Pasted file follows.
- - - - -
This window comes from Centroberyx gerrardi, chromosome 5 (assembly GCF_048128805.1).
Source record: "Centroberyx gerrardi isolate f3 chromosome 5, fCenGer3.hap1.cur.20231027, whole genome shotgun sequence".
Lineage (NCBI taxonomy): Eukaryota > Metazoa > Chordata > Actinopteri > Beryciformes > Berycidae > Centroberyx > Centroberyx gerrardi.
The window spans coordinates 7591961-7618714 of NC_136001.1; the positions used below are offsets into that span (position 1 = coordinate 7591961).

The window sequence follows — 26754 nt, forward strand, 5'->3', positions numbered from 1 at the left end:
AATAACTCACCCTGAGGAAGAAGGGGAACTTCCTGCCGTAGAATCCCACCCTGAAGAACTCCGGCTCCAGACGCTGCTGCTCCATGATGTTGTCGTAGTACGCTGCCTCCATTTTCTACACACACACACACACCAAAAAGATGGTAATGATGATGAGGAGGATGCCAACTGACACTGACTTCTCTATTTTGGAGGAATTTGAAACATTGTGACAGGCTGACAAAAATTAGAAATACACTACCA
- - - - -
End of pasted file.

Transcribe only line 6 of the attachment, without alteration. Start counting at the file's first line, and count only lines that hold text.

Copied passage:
AATAACTCACCCTGAGGAAGAAGGGGAACTTCCTGCCGTAGAATCCCACCCTGAAGAACTCCGGCTCCAGACGCTGCTGCTCCATGATGTTGTCGTAGTACGCTGCCTCCATTTTCTACACACACACACACACCAAAAAGATGGTAATGATGATGAGGAGGATGCCAACTGACACTGACTTCTCTATTTTGGAGGAATTTGAAACATTGTGACAGGCTGACAAAAATTAGAAATACACTACCA